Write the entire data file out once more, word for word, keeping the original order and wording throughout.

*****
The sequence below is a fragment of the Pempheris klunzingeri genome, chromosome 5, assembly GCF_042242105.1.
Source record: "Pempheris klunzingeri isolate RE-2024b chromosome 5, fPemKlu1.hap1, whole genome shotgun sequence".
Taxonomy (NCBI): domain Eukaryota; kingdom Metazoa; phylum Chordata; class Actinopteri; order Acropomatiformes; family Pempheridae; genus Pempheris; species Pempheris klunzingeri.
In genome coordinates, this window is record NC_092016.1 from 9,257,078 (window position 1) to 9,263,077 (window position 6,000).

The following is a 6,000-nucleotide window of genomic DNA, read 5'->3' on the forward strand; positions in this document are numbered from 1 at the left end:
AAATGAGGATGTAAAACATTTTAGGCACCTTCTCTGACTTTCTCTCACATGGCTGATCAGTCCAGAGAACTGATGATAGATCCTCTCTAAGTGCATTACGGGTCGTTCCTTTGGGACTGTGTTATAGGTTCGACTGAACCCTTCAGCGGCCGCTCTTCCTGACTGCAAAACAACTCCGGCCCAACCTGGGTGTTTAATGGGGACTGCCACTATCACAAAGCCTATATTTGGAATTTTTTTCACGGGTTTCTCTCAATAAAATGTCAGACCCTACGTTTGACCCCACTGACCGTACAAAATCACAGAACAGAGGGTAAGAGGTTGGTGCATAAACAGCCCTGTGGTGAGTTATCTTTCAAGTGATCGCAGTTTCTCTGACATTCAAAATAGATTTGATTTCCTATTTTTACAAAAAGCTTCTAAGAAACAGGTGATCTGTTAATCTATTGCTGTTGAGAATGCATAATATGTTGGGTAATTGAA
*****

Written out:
The sequence below is a fragment of the Pempheris klunzingeri genome, chromosome 5, assembly GCF_042242105.1.
Source record: "Pempheris klunzingeri isolate RE-2024b chromosome 5, fPemKlu1.hap1, whole genome shotgun sequence".
Taxonomy (NCBI): domain Eukaryota; kingdom Metazoa; phylum Chordata; class Actinopteri; order Acropomatiformes; family Pempheridae; genus Pempheris; species Pempheris klunzingeri.
In genome coordinates, this window is record NC_092016.1 from 9,257,078 (window position 1) to 9,263,077 (window position 6,000).

The following is a 6,000-nucleotide window of genomic DNA, read 5'->3' on the forward strand; positions in this document are numbered from 1 at the left end:
AAATGAGGATGTAAAACATTTTAGGCACCTTCTCTGACTTTCTCTCACATGGCTGATCAGTCCAGAGAACTGATGATAGATCCTCTCTAAGTGCATTACGGGTCGTTCCTTTGGGACTGTGTTATAGGTTCGACTGAACCCTTCAGCGGCCGCTCTTCCTGACTGCAAAACAACTCCGGCCCAACCTGGGTGTTTAATGGGGACTGCCACTATCACAAAGCCTATATTTGGAATTTTTTTCACGGGTTTCTCTCAATAAAATGTCAGACCCTACGTTTGACCCCACTGACCGTACAAAATCACAGAACAGAGGGTAAGAGGTTGGTGCATAAACAGCCCTGTGGTGAGTTATCTTTCAAGTGATCGCAGTTTCTCTGACATTCAAAATAGATTTGATTTCCTATTTTTACAAAAAGCTTCTAAGAAACAGGTGATCTGTTAATCTATTGCTGTTGAGAATGCATAATATGTTGGGTAATTGAA